Shifting populations, desirable destinations and yes – economics – drive the cruise industry of tomorrow.
Unlike the cargo side of shipping, the cruise business has seen a steadily upward trajectory, with steady growth over decades. The 2018 annual “State of the Cruise Industry” report from Cruise Lines International Association (CLIA) was projecting a count of 27.2 million passengers for 2018, showing a steady rise from the 19.1 million, the figure for the beginning of the decade, and a substantial increase from 25.8 million in 2017.
But, outside of the true mega cruise ports in south Florida with their enormous economies of scale (and therefore, the ability to attract more cruise business), smaller ports strategizing to gain a piece of the burgeoning cruise business need to be reminded of the mindset of the cruise lines. Arnold Donald, CEO of Carnival Corporation, the industry’s dominant vessel operator, in its Q3 2017 earnings call, told investors: “We are still very return focused. We have no hesitation to relocate a ship if necessary for it to overall have more accretive return for our business and just keep in mind it’s still so small.”
Underscoring Donald’s declaration is the news that Carnival had late last year entered into an agreement with Shell to provide LNG bunkers in its U.S. East Coast trades. Importantly, Tim Strang, Senior Vice President Maritime Affairs for Carnival Corporation, told MLPro, “The use of a mobile bunker vessel allows more flexibility in delivery location.”
Economists and consultants have long tried to describe the ports serving the cruise companies. Ports may be “origins” – actually gateways and gathering spots for passengers (located near population centers or industry infrastructure). Miami and Port Everglades instantly come to mind. Alternatively, they might be “destinations” – places of interest to tourists (but not generating passenger traffic). Islands in the Caribbean or perhaps New Orleans are typical examples. But real life is messier than the consultants depict. These sometimes overlapping delineations are imprecise.
Ports in North America present a different type of overlap – where they overlap with cargo shipping, or with scenic downtowns. Dr. Jean-Paul Rodrigue and Dr. Theo Notteboom, noted transport economists at Hofstra University and authors of the online resource The Geography of Transport Systems, wrote, “The siting and setting of cruise port activities is subject to constraints usually not found for regular port activities.” Such constraints include seasonality (where cruise ships may not run in colder months) and also congestion (where crowds from large ships may overwhelm a port’s waterfront area).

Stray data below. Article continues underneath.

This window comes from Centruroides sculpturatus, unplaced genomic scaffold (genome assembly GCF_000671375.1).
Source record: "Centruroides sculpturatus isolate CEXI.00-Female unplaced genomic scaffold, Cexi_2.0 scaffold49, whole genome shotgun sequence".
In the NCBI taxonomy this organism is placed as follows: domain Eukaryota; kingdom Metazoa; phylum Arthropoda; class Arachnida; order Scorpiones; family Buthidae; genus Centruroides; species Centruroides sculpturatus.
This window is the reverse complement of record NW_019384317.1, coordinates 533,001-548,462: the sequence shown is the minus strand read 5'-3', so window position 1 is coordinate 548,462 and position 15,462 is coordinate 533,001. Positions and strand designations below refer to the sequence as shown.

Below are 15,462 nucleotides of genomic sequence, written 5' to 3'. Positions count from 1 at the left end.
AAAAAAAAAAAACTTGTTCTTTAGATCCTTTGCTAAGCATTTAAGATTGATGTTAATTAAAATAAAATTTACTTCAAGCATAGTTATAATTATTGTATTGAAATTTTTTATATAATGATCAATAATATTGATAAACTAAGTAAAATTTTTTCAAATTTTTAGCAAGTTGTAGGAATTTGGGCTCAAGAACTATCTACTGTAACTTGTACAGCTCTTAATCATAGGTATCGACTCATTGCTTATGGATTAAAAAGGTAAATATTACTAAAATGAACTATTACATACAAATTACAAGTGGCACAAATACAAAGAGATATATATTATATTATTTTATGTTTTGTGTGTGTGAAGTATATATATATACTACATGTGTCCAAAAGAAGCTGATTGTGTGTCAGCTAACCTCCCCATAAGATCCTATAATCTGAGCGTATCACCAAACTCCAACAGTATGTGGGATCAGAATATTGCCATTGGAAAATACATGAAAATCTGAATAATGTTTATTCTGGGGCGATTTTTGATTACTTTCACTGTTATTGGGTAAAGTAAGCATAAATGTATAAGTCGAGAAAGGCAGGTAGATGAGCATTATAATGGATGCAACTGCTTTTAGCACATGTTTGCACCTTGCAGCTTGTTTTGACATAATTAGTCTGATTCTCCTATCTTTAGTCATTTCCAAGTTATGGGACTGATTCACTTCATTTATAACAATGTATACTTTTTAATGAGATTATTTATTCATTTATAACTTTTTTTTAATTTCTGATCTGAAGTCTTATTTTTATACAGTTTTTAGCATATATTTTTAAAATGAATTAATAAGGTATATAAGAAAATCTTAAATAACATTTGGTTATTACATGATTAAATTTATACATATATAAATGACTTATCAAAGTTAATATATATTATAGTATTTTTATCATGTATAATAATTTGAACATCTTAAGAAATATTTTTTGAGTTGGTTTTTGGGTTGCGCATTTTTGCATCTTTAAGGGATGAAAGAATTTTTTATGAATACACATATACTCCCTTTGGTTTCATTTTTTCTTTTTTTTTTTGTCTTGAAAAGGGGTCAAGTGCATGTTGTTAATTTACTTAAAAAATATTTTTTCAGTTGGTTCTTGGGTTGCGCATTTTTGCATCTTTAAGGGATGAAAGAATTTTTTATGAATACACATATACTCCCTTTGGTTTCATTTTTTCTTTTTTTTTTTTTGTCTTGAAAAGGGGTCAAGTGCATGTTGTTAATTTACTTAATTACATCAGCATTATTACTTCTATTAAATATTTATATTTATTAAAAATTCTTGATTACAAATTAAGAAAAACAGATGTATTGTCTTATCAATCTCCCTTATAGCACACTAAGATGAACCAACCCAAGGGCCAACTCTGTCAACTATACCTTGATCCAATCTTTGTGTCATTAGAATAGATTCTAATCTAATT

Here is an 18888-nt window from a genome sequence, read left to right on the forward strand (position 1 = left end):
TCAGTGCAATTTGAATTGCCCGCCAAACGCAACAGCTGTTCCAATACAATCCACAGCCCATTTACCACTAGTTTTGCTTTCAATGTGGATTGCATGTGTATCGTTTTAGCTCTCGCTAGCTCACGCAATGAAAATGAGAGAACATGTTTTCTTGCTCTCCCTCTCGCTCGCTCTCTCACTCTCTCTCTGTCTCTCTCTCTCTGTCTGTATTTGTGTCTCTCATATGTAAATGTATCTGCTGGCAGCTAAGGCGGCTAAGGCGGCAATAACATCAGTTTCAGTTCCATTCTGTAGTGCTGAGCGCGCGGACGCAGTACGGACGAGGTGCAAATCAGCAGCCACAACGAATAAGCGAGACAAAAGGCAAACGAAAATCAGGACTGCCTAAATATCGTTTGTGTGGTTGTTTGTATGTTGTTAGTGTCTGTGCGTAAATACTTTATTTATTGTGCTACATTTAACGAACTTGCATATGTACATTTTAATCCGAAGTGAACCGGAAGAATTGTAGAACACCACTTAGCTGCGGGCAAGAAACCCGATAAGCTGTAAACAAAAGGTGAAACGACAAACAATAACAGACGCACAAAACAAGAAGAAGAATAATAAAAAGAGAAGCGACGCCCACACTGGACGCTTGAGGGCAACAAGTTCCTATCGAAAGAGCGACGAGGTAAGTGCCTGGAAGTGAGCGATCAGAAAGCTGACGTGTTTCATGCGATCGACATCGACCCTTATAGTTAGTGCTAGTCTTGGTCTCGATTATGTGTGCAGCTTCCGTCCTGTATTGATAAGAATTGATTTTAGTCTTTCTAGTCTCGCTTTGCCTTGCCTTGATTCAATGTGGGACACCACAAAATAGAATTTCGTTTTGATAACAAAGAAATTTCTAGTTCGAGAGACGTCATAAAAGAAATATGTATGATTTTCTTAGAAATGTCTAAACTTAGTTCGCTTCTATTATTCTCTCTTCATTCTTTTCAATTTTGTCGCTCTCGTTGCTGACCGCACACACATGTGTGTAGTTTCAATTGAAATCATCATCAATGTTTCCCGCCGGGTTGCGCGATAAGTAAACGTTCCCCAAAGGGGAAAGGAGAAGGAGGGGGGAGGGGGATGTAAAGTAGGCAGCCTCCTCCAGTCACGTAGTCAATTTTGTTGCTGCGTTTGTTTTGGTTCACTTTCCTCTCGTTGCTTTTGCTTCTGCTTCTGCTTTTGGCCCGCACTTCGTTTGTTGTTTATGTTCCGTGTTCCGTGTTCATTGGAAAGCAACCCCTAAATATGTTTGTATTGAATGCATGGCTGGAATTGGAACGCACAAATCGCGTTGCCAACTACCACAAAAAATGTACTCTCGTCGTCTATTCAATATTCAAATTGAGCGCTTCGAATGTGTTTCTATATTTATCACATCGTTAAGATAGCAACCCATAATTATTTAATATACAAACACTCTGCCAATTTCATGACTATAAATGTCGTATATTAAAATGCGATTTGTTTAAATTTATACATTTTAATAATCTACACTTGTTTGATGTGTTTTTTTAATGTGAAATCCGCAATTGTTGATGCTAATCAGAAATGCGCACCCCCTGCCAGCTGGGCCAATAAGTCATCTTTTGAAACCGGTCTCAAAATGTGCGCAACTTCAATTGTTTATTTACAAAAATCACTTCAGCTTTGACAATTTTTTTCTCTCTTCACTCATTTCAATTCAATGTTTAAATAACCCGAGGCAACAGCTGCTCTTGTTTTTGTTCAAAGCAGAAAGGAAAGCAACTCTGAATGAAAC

For port planners in North America, the process of integrating cruising and cargo is fraught with challenges tied to intra-regional competition where ports compete for passengers, and the evolution of cargo supply chains. The two economists cite the trend where one-time breakbulk cargo terminals, likely near city centers, are converted into cruise terminals. But precedents also exist for movements in the opposite direction.
The situation in Galveston and Houston highlights some of these swirling currents. Galveston, at one time a leading port for U.S. exports of agricultural products, has continued to capture a portion of this business. In recent years, Galveston has annually exported between 2 – 3 million metric tons of grain, mainly wheat and sorghums. It also has been active in other bulk commodities, as well as moving heavy equipment and automobiles. Though Galveston logged its first cruises in the mid 1970s, the port began developing its year-round cruise business in 2000 with the opening of its Cruise Terminal 1 in a conversion of an 1870’s vintage warehouse originally serving the Mallory Steamship Company.
At the port, cruise embarkations exceeded 900,000 passengers in 2017. Presently it handles vessels for Carnival Cruise Line, Royal Caribbean Cruise Line, and Disney Cruise Line – mainly on cruises around the Western Caribbean. The port highlighted its recent successes, saying, in a news briefing: “December 2017 was a record month for cruise ship calls in one month. The 33 cruise ship calls recorded in December broke the previous record of 29 turnarounds set in December 2005.”
Its Cruise Terminal 2 highlights the story of transformation from cargo to cruise. In 2002, the Port of Galveston built a new terminal after demolishing a 1930’s era grain elevator, with its numerous concrete silos, and railcar unloading facility (shuttered in 1998 as part of a $30 million plan to up the port’s cruise capacity and handle larger vessels). A presentation at an American Association of Port Authorities (AAPA) 2015 Cruise seminar by then Port Director Michael Mierzwa highlights the re-use of an old and cavernous Galveston Wharf warehouse. That facility was refashioned as an integral part of the terminal (which was expanded further in an $11 million project completed in 2016). Importantly, and perhaps crucial to its success, the 2003- 2004 project was a Public Private Partnership (P3), with financial participation from both Royal Caribbean and Carnival.